Lynn — More than 200 people packed an emotional Ingalls Elementary School auditorium Friday night for a community meeting in the wake of several violent incidents in the previous weeks.
City leaders, including Mayor Jared Nicholson, Police Chief Chris Reddy, School Superintendent Evonne S. Alvarez and members of the City Council and School Committee, were joined by Essex District Attorney Paul F. Tucker and members of the city’s state delegation to address and answer questions from the public.
Nicholson began the event by condemning the recent violence in the city. He stressed it was a large and complex problem that would take the actions of the whole community to work towards solving.
“If there was an easy solution to make it go away, that’s what we would do,” Nicholson said. “I genuinely embrace the idea that we as a community control our own destiny, and that our collective efforts will determine our future.”
The mayor stressed the city needs to rally to support the work of those who have been working in the city, and especially with young people, to keep the streets safe.
“We need to build on what exists already,” Nicholson said. “A lot of people in this city have been working hard for years to respond to and to prevent violence.”
Included in the discussion were Ward 6 City Councilor Fred Hogan, who is also the founder of Stop The Violence: Lynn, and Antonio Gutierrez of Lynn Youth Street Outreach Advocacy. Both have been involved with violence prevention work with the city’s young people.
“We’re not going to stop doing what we’re doing because these guys want to think they can take over our streets,” Hogan said. “It takes all of us…we are not going to give up, we’re going to stop the violence and we’re going to keep saving kids.”
Reddy said that the city was working to bring justice, not only to victims, but to the city as a whole.
“Although gun violence is a national problem, the impact is felt most significantly on a local level,” Reddy said.
According to Reddy, the department had responded to 26 shots-fired incidents and seized 36 firearms this year, which is lower than the 52 shots-fired incidents and 75 firearms seizures in 2022.
Reddy also credited the public’s assistance with the investigations into recent incidents, including sending the department video footage and passing tips that have moved investigations forward. He encouraged the public to do all they could to help in the investigations.
“I asked if you knew something or you had some information to please help us. You’re a part of the response,” Reddy said. “I am so grateful to say you did respond…I’m asking you to continue being a part of the solution.”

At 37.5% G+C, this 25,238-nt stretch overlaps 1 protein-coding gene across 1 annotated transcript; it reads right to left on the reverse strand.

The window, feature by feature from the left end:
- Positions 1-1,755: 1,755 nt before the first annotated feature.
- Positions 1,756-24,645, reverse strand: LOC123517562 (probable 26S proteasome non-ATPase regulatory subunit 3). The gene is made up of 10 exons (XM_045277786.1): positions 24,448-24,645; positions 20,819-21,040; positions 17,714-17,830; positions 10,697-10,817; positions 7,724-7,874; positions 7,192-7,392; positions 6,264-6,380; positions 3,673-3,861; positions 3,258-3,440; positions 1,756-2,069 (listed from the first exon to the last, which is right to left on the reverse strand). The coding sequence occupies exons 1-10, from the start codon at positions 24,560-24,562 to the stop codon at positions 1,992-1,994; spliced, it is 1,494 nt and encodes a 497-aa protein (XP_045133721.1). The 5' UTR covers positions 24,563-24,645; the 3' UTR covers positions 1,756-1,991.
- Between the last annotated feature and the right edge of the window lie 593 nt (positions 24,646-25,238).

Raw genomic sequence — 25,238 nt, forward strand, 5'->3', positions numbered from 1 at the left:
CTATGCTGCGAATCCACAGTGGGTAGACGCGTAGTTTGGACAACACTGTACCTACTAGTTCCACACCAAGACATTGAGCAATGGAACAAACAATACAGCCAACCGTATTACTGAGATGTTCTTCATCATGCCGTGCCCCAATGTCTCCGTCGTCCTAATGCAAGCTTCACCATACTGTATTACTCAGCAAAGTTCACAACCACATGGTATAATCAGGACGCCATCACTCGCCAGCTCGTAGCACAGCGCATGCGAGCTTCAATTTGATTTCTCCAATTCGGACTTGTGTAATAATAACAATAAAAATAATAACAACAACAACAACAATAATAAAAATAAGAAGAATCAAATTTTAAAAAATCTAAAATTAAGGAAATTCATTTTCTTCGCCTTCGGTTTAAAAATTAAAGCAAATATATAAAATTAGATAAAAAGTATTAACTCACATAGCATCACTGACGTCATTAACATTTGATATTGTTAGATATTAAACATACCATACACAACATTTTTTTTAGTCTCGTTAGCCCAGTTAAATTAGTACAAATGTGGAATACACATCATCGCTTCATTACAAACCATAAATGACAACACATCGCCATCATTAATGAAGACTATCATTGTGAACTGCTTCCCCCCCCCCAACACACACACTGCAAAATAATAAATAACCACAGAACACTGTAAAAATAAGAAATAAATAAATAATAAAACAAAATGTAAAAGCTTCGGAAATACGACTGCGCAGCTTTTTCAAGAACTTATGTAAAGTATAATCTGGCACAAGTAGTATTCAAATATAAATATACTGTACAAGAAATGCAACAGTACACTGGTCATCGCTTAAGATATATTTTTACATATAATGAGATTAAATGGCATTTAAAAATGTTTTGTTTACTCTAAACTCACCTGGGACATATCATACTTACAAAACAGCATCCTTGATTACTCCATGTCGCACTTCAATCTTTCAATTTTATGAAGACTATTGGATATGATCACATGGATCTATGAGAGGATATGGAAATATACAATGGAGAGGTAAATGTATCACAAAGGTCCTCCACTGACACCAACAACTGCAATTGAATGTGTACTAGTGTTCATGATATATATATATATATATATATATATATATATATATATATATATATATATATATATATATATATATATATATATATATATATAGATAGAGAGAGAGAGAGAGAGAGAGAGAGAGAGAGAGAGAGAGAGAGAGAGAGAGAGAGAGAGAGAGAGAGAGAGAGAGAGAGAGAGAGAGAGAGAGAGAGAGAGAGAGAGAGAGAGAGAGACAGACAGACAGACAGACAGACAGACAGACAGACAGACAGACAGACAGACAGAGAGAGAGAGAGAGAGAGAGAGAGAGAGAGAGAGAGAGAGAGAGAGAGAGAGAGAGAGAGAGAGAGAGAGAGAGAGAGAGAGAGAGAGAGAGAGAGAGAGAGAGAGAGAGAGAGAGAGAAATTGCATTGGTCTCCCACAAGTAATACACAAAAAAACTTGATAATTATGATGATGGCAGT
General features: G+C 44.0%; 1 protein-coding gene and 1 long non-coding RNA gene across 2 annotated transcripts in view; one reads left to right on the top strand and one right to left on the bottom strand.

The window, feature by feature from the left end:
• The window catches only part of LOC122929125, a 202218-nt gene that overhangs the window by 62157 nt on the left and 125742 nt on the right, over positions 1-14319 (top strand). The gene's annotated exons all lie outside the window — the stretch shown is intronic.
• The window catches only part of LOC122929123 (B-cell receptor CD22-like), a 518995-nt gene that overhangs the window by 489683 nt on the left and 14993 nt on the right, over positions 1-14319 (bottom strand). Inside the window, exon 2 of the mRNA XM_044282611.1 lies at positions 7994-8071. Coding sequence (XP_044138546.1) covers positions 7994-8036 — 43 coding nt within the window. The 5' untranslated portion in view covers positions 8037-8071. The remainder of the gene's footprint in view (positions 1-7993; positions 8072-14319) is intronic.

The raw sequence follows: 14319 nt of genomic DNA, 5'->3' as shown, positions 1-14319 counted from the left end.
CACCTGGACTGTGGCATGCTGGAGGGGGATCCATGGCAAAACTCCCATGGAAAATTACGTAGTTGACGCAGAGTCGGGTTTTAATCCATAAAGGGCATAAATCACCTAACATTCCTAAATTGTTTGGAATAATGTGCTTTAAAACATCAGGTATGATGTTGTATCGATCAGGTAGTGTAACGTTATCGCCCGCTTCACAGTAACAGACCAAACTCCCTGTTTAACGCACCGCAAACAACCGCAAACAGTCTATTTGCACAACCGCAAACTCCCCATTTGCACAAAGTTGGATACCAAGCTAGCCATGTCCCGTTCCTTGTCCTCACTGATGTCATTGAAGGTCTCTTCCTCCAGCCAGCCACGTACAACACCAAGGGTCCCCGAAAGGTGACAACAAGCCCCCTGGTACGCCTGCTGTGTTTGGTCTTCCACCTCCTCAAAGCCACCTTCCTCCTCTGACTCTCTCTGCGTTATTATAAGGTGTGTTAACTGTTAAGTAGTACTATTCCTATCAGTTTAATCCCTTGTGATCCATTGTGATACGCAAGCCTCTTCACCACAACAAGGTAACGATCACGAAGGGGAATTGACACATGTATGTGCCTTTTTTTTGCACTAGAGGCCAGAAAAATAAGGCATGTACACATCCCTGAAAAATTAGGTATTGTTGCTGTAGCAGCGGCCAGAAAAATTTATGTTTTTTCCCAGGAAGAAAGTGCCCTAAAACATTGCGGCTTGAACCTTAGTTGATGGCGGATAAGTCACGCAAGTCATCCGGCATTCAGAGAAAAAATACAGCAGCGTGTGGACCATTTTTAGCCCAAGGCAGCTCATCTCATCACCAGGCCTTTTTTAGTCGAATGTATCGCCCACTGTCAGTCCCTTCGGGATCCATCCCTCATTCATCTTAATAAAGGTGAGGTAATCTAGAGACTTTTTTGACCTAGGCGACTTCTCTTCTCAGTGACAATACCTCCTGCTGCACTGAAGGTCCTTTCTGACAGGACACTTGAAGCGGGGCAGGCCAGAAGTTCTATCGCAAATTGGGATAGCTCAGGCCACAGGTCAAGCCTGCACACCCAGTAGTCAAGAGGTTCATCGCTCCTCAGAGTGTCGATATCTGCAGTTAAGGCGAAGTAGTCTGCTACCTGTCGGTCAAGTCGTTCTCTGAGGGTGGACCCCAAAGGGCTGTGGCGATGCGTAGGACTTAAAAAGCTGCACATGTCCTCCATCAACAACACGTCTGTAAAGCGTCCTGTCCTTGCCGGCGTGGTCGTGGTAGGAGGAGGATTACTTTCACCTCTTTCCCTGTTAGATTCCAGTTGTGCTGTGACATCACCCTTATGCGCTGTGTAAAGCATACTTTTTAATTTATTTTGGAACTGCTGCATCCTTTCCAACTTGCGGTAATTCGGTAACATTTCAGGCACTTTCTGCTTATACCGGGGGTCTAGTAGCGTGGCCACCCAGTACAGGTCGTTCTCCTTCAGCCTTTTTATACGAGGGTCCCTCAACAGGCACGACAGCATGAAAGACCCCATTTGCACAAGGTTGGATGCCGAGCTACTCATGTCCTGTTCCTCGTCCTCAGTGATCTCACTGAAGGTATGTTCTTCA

Reddy said there have been increased patrols, especially at middle and high schools around the times of arrival and dismissal, including the use of overtime resources.
According to Reddy, a particular concern in the city has been gang activity among teens, especially in the past year. He noted that gangs were recruiting younger and younger.
Tucker noted that though his office did its best to make sure that justice was administered fairly, prosecuting gun violence cases was a priority.
“It’s a balancing act between justice, which sometimes means punishment…and also balancing when to give someone a second chance,” Tucker said. “When it comes to gun violence… In Lynn, we have a gun court to expedite the case to make sure the people who belong in the system are not out on the street.”
According to Tucker, his office and other law enforcement officials are working to bring those who have brought much of the crime into the city to justice, noting that a small percentage of people were responsible for a large majority of the crime.
Tucker stressed the answer to what has been happening in the city is not solely in the justice system, but in the efforts of the community as a whole.
“Let’s not lose a generation of young people,” Tucker said. “Let tonight be the call to make sure we start to turn things around.”
Members of the community also voiced their feelings on the recent violence, as well as the solutions they believed the community needed most.
Natasha Megie-Maddrey, who is running for Ward 4 Councilor, urged the community to use their voice both at community events and at the ballot box, as one of the avenues to creating change in the city.
“We all need to come together and everybody’s voice matters,” Megie-Maddrey, a mother of five and grandmother, said. “We need to come out and vote, because if you don’t vote, nothing will ever change.”
Perla Gonzalez, who has a child in Lynn Public Schools, noted that it was important for parents and other community members to make one another aware of the opportunities available to families in Lynn.
“There are so many resources in this community,” Gonzalez said. “But, there are also people that don’t know or understand what those resources are.”
Lamar Harris, who works as a mentor, noted the importance of having more mentoring figures that represent the population they work with, and can relate to young people in need.
“A lot of people are afraid of the guy in the suit or the guy with a gun and a badge,” Harris said. “I think a lot of the problem is that they don’t have people that look like them.”
Harris noted it would be crucial to have more mentors who can relate to what young people in the community were facing at home, as well as in the streets.
“If you want the respect of the kids, get them people that they’re going to get respect from,” Harris said.